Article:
* A CLARIFICATION (inspired by Rumbold's comment): by private charity, I do not only mean actual charitable organisations—I mean friends and family too. This must be the first port of call for those who are disabled and unable to work, for instance. The number of disabled people who are truly unable to work at all is very small—I know a bloke who lost both arms below the elbow and both legs above the knee from frostbite, and yet he has a job (he can use the stumps to type on a computer, and he uses prosthetics to walk to work. Oh, and climb mountains).

I took part in a debate on Accessibility and Entrepreneurship at the Information Technologists Livery Company a few weeks ago, and there were a number of profoundly disabled people there who, being unable to find jobs, had started their own companies. In all but a tiny number of cases, being disabled does not mean being unable to work.

(This is an expansion of a talk that I gave to the Adam Smith Institute on Tuesday, 3rd November 2009.)

UPDATE: linked from the ASI Blog and reproduced in the Events Archive.

Libertarian Roundup #11

Obviously, I haven't had time to pull the other round-ups over to this new place yet, but I shall. However, in the meantime, here's the latest collection of libertarian blogging...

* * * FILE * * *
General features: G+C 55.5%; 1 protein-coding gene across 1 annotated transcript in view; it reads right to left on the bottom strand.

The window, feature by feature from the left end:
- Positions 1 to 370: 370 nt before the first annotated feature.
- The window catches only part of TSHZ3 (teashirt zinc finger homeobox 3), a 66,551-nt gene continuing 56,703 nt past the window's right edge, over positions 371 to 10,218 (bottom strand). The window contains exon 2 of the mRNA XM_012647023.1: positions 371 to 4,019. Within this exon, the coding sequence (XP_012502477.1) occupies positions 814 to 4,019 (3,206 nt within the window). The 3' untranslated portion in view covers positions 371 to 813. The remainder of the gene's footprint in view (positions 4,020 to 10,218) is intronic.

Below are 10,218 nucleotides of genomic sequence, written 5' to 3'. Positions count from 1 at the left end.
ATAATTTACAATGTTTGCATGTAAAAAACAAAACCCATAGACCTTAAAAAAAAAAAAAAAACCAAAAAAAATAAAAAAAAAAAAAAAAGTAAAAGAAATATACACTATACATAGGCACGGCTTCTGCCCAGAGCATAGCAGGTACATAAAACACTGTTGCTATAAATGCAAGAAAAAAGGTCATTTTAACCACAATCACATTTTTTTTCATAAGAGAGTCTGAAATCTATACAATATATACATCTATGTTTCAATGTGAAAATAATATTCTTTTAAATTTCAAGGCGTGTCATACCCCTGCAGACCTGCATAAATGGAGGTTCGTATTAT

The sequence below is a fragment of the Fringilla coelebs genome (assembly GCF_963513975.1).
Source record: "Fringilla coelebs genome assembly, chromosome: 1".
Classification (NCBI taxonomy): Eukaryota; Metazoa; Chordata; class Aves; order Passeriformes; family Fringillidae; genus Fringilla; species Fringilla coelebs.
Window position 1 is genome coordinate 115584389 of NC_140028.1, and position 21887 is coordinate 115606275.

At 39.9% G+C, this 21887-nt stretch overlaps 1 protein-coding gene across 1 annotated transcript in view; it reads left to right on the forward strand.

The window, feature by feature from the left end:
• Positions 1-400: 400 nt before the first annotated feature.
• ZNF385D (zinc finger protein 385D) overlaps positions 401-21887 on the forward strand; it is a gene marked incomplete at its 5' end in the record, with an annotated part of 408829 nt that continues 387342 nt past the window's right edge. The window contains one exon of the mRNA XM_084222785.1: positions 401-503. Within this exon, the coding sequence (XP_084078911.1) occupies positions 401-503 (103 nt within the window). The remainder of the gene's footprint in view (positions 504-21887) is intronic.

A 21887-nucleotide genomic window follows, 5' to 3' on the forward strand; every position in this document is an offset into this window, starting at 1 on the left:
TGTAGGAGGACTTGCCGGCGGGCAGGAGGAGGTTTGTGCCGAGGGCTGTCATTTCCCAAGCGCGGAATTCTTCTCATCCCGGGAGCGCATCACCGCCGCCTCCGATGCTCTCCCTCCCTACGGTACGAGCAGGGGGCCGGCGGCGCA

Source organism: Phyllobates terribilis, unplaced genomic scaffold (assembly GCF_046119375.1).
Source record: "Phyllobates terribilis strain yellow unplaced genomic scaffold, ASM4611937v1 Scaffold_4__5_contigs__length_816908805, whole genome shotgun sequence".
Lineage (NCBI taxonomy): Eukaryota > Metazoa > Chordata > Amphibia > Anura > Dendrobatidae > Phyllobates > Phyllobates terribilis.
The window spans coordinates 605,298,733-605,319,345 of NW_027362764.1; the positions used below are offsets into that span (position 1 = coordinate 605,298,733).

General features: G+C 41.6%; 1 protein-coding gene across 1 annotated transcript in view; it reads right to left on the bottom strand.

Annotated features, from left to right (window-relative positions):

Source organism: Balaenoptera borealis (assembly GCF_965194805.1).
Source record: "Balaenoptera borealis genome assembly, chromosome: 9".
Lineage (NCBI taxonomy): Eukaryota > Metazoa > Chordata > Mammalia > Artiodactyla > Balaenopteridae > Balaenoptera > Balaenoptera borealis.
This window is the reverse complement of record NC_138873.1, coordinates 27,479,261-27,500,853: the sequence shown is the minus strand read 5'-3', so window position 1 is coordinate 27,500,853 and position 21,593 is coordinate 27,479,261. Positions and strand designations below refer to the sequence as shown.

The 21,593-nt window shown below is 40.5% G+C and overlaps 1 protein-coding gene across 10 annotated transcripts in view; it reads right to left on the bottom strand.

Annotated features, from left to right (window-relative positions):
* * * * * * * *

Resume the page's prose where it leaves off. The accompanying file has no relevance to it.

The UK Libertarian shows the fallacy of "job losses" if taxes are cut. And says there will be no recovery. And asks: "What is a libertarian?"

Leg-Iron says it's just not funny any more.

The Adam Smith Institute shows why the markets are rejecting investment in China. As, unintentionally, does Constantly Furious.

Constantly Furious comments on Labour's database campaigning. And points out some Tory hypocrisy.

Timmy does the economist's review of a Tory policy.

Christoper Booker says the big three are trying to hide the elephant in the room.

Dungeekin discusses "fairness".

And finally, Tory Rascal (!) has the best spoof of the Labour Election Manifesto cover.


Wednesday, April 14, 2010

The Devil is dead...

Yes, it's true.

Finally, Wiggy has claimed a scalp.